Raise your hand if you’ve ever woken up first thing in the morning and somehow known, Ugh, it’s going to be one of those days.

{Raising my own hand.}

Maybe you can hear the torrential downpour outside, and you know there’s no way you’ll get to work without getting soaked. Or maybe you’re dreading a meeting with your boss later that day. Or you might’ve just woken up in a bad mood for no good reason.

Somehow you just know it’s going to be a miserable day.


It’s always on those mornings when you spill the whole pot of coffee all over the counter top. Or burn your hand on your curling iron. Or trip and skin your knee when you’re taking the recycling out first thing in the morning. {Uhh, that last one might’ve just happened to me last week.}

Then the day just gets worse from there.

Whenever you start the day out with bad momentum, it tends to build and build all day long … until by the end of the day, you’re ready to bury your head in your pillow and scream.

It’s like the snowball effect from hell.


Momentum, like gravity, is a pretty simple law of nature (even for someone like me who mostly just sat cross-eyed in confusion during high school physics class): It starts slowly, then keeps building up speed and power indefinitely, until something forcibly stops it.

I recently heard the best analogy for momentum, especially as it applies to negative emotions.

Imagine standing next to a car that’s resting in neutral at the top of a steep hill. If you noticed that car ever-so-slowly starting to roll, all you’d have to do is step directly in front of the car and let it bump up against you to get it to stop. No harm done.

If, however, the car started to slowly roll downhill, and you decided that you’d once again stand in front of the car to stop it, but this time at the very bottom of the hill … well, that wouldn’t work out quite as well for you (or for the car).

Once the car is rolling down the hill at full speed, it’s pretty much impossible to stop it — all you can do at that point is get out of the way.


If you can catch your negative emotions right when they start, maybe first thing in the morning when you think, “It’s going to be one of those days” … you haven’t built up much momentum yet, so you can more easily decide to shift your focus to a more positive track. And you’ll likely change the course of your entire day simply by stopping your negative thoughts right when they first show up.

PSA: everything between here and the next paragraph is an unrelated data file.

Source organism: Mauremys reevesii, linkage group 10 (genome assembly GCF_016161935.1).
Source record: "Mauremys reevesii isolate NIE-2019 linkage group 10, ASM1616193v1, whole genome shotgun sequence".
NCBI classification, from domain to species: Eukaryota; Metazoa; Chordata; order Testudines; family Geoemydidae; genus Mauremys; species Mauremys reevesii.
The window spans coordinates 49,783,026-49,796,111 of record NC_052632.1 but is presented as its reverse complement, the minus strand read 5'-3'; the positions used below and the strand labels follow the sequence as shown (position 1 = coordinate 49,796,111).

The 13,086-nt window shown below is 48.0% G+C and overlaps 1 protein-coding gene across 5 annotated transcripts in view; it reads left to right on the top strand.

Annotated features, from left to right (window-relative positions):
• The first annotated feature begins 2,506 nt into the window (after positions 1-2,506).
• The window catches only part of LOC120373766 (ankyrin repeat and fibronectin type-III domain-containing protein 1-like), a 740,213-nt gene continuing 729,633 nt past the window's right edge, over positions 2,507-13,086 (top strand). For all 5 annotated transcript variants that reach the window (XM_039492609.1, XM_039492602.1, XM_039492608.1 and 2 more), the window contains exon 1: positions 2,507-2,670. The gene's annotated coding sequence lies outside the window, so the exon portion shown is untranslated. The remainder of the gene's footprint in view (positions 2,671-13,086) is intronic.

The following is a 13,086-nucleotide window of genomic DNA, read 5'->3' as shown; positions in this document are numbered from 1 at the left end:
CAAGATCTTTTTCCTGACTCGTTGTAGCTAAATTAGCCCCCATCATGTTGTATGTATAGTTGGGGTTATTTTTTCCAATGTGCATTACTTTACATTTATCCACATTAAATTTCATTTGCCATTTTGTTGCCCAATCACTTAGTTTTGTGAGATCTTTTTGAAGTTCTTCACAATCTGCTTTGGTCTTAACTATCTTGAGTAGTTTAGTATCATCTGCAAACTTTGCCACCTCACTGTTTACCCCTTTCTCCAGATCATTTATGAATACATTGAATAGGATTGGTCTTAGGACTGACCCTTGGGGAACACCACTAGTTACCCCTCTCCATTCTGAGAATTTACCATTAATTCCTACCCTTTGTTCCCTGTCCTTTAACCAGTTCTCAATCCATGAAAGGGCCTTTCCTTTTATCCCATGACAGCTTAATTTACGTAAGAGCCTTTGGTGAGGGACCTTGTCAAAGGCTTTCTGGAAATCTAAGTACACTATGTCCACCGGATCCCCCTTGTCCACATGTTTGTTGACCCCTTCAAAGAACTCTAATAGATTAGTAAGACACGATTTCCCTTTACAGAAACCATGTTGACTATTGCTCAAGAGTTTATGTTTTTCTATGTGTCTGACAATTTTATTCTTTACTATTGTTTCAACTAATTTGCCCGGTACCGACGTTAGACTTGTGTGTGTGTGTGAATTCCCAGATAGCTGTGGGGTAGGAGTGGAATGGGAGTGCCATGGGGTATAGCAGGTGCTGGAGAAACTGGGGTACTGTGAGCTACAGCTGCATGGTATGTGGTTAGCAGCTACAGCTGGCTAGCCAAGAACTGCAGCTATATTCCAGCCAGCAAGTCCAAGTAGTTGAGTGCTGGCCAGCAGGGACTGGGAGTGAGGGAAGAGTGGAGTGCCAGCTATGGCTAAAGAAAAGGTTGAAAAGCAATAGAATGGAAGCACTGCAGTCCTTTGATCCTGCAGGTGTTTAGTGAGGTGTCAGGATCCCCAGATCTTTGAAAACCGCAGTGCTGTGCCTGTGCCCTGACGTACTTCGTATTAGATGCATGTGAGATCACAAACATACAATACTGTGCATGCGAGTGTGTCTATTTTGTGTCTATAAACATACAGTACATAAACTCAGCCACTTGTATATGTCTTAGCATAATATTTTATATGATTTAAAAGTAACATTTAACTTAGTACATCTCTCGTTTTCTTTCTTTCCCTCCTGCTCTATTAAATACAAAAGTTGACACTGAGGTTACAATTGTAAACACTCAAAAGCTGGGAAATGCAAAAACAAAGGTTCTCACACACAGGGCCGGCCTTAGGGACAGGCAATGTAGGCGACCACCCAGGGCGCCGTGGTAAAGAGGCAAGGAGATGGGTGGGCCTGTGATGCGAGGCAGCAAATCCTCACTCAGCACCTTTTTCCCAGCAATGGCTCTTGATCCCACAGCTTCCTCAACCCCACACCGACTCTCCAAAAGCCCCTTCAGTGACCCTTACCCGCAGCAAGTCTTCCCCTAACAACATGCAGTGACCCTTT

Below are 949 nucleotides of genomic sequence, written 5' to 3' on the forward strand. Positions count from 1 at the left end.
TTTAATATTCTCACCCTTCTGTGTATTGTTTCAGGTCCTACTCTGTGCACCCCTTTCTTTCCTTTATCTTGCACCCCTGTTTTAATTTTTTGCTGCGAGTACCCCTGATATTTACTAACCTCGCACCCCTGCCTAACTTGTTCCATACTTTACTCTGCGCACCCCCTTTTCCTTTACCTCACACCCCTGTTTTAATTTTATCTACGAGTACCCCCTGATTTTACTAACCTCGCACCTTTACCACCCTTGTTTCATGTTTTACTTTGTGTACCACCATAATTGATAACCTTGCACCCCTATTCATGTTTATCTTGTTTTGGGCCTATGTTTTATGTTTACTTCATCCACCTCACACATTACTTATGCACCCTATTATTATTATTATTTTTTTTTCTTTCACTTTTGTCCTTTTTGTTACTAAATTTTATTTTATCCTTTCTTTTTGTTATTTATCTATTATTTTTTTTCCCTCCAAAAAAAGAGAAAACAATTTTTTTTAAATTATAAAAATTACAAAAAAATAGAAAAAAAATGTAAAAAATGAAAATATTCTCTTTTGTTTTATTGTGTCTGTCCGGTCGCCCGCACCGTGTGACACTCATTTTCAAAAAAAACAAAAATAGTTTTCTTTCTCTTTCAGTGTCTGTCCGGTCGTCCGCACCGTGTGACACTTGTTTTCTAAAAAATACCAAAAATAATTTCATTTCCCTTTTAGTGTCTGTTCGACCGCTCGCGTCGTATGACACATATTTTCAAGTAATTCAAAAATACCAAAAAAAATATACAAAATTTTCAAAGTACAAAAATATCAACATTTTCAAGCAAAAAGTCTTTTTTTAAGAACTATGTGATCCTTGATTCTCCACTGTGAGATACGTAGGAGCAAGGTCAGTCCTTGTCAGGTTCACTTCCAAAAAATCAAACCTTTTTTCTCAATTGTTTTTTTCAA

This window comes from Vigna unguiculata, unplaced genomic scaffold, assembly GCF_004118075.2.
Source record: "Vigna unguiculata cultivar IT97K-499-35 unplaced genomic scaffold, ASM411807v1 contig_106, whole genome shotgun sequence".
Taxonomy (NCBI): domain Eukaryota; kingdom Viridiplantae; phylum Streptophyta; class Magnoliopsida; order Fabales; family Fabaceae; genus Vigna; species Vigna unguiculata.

{Side note: The very best way to stop negative thoughts when they first appear is simply to focus your attention on something else that’s more positive. The more bandwidth you give the negative thoughts, the more momentum and miserable feelings they create.}

If, on the other hand, you wait until you’re right smack in the middle of your day from hell, and then you try to change your mood … well, it’ll be MUCH harder, if not impossible. At that point, you’ve built up so much negative momentum that the best thing you can do is go to bed early and start fresh the next day.


The good news is, momentum isn’t biased, and it works just as easily for good-feeling emotions.

A few weeks ago, a client (I’ll call her Reese) was telling me about one of the best days she’d had in a while. Nothing particularly amazing happened, but she simply felt happy, energized, and peaceful all day long.

Reese told me:

“I woke up before my alarm, the sun was shining in my window, and I automatically felt excited for the day. I didn’t have anything in particular I needed to do that day, so I decided to make my favorite breakfast and then take a walk outside. After that, I felt inspired to go to a bookstore, which I love to do, but hardly ever make time for.”

She went on to describe all the simple pleasures of her day, which just kept getting better and better as it went along.

The best part was when she told me that, midway through the afternoon, she got some not-so-great news from a friend. Normally, hearing that bad news would’ve made her feel terrible and wrecked her whole day. But because she was already feeling so great, it hardly bothered her, and she surprised herself by responding really positively.

Because Reese had built up so much positive momentum throughout the day, her good mood became a buffer against unexpected negativity.

twitter-birdBuilding up good-feeling momentum is the best buffer against unexpected negativity.


Since momentum works just as well for negative emotions as positive ones, you can (and should) use that to your advantage.

What if you intentionally started out the day focused on feeling good, and kept building up that positive momentum all day long?

Well, first you’d start to notice and attract more amazing stuff — just like that snowball rolling down a hill, gathering more snow and getting bigger as it goes.

Then, if something not-so-great happened to you later in the day, you’d have a built-in “buffer” of positive momentum, and it wouldn’t hit you so hard.

The great part is, momentum can start really small. If you just focus on one small, good-feeling thought in the morning, you’ll start to attract more positive things, and the momentum will grow exponentially.

twitter-birdOne good-feeling thought in the morning can jumpstart positive momentum that’ll grow all day long.

How can you stop negative momentum right when it starts (before it grows into something unmanageable)? And how can you purposely create more positive momentum? Leave a comment to let me know!

Much Love,

Kristen (+ Rachel)


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